The Exodus Empowers Us All

This Dvar Torah was taken from an essay, 'Wind in your Sails" written by Rabbi Daniel Lapin, January 5, 2011.

Photo by Andrew Neel from Pexels

As we enter the Book of Exodus with last week's Parashat Shemot and this week's Parashat Va'eira, I want to bring you a great insight…
There are many life-metaphors to be found in the wonderful world of boats. Boats and people both embark on journeys, and both can reach their destinations or sink.
When a boat is in the doldrums, it is in that notorious windless zone near the equator. Old-time sailing vessels were often stuck there for weeks.
When a person is listless and despondent, he is also said to be in the doldrums. But there is one major difference.
While sailboats must await changing weather, humans have the miraculous capacity to bring about change in their lives themselves.
Being marooned in stagnant circumstances is enough to make anyone miserable. Change, growth, and progress are amazingly effective antidotes to depression. This is why New Year's resolutions are such a good idea.
Most of us feel energized and optimistic when taking actions to improve our lives and the changing calendar serves as a useful catalyst. But wait! What's the point? We all know that most New Year resolutions fade away by spring.
One way to retain resolutions is to feel authentic, durable excitement in our souls about the spiritual magic of change.
See how God introduced Himself to humanity on Sinai 3,323 years ago. I am the Lord your God who... (Exodus 20:2) Who did what? ....
God could have said, "I'm the Lord your God who created heaven and earth," rather than what He did say which was: I am the Lord your God who took you out of the Land of Egypt... (Exodus 20:2)
God considered it more important to introduce Himself and His Commandments as the God who took the Israelites out of Egypt, rather than as God who created heaven and earth.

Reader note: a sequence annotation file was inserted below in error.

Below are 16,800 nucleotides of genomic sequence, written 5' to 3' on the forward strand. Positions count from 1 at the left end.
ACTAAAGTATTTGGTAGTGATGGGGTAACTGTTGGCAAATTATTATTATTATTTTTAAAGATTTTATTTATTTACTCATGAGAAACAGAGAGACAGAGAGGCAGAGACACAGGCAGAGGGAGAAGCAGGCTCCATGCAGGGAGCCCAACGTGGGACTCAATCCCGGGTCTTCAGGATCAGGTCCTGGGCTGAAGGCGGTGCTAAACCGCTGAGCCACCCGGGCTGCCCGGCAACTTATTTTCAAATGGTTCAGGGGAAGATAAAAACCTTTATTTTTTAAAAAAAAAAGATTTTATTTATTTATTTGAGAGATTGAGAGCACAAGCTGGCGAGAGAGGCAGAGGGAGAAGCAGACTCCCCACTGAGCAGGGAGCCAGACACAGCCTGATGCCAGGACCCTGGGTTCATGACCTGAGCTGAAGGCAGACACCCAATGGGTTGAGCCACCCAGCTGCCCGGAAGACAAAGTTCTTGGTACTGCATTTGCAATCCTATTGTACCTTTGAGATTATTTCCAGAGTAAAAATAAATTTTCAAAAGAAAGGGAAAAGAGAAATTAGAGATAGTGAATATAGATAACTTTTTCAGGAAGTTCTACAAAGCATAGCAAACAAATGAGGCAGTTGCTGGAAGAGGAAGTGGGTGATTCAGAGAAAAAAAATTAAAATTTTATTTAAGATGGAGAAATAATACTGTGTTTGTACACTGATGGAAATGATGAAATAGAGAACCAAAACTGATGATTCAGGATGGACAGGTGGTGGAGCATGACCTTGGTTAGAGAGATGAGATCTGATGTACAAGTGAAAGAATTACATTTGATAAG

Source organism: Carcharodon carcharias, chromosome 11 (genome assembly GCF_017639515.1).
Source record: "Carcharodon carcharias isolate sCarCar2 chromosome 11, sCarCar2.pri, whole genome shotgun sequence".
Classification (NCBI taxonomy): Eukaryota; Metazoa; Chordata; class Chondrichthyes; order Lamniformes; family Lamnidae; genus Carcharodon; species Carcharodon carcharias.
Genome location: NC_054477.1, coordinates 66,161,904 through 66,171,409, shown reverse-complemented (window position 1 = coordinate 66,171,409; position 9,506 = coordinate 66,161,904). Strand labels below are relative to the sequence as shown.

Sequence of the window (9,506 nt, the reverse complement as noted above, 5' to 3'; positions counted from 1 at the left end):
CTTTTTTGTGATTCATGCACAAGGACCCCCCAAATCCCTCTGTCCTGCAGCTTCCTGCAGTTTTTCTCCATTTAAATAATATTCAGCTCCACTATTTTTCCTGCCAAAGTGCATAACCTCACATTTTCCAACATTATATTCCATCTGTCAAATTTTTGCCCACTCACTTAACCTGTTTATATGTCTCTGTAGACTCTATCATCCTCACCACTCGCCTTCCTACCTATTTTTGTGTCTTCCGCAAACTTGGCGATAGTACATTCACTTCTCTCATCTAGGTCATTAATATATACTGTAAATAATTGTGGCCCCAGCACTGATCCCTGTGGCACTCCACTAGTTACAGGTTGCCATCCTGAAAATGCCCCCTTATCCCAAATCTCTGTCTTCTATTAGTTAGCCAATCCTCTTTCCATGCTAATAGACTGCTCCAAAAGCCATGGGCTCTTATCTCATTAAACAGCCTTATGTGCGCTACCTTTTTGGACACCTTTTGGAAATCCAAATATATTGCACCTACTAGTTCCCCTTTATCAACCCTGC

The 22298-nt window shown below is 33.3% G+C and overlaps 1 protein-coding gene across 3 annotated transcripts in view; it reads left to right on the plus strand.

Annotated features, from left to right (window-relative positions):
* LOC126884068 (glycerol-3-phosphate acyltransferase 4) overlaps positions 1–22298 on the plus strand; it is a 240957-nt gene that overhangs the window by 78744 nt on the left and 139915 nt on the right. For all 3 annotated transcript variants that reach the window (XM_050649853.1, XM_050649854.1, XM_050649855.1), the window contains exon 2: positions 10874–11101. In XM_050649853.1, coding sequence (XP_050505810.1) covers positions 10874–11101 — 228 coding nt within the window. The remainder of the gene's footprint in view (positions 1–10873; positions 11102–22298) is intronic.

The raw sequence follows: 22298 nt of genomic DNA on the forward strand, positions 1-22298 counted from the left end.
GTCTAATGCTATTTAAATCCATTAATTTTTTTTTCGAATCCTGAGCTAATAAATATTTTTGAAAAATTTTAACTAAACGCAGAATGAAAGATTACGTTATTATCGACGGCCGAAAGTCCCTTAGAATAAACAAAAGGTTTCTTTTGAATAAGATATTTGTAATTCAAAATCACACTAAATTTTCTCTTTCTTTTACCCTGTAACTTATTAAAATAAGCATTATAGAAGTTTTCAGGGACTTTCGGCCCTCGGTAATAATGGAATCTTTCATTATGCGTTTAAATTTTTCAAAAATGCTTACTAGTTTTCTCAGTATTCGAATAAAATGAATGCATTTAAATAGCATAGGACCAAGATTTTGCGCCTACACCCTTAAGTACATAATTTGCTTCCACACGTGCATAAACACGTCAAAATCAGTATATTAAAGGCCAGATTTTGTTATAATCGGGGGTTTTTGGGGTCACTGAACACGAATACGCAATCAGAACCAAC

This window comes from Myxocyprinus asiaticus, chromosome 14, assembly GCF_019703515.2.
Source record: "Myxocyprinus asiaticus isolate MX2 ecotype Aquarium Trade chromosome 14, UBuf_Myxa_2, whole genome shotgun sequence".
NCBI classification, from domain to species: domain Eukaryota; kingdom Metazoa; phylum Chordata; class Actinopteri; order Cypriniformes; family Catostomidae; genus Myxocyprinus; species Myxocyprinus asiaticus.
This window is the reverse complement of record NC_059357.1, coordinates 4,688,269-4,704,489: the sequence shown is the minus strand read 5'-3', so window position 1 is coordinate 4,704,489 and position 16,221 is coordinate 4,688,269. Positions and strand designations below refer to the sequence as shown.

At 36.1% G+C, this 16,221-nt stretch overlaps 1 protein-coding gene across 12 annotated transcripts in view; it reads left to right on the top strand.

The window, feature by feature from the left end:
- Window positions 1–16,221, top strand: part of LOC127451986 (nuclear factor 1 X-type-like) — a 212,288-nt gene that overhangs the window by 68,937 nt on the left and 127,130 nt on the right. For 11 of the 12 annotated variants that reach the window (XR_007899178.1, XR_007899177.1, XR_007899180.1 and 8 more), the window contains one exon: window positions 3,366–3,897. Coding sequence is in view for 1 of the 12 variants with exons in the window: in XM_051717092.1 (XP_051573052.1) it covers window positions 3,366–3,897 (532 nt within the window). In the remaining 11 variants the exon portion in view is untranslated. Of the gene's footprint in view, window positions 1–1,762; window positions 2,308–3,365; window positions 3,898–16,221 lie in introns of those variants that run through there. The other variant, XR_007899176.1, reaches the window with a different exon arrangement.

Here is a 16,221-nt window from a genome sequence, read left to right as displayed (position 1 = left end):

Ancient Jewish wisdom explains that the purpose of the Ten Commandments is not to tell us history, but to provide us with tools for life. These statements will help transform Israelite slaves into God-centric, independent people.
Remember that until relatively recently once a slave, meant always a slave. For transformation to happen, the children of Israel needed to truly know that it was indeed POSSIBLE for change to occur.
Today, we may not be physically enslaved, but we can enslave ourselves by not knowing, deep inside of us, that we are capable of change. Making positive changes in our lives is terribly difficult.
Most of us find it almost impossible to overcome our own inertia and rather than undertake the massive effort necessary today, we simply condemn tomorrow to be a repeat of yesterday. Really internalizing the power of change can propel us to better times.
We're all stuck in our own particular Egypt, whatever it is.
While we need to change behavior, we first need to change our image of ourselves.
God's opening statement [in the Ten Commandments] assures us that if the Israelites could escape Egypt, then each one of us can also escape our own Egypt.
A New Year resolution is a good way to start.
Here are three tips to increase the probability of making the change permanent.

A. Make the first resolution reasonable. You can always upgrade later which will make you feel much better than downgrading. (The total transformation of a nation took 40 years. An individual won't need that long for most changes, but don't expect instant success either.)
B. At the outset, prepare a strategy to get you back onto your resolution's plan after an unintended setback. (Atonement and forgiveness often occurred during the desert trip.)
C. Break your resolution into defined and manageable parts. (There were numerous way stations on the path from Egypt to Israel.)

The Biblical Exodus was more than the redemption of Israelite slaves.
The Biblical Exodus equips each of us with the paradigm and the tools we each need for the difficult but achievable goal of personal change.

Shabbat Shalom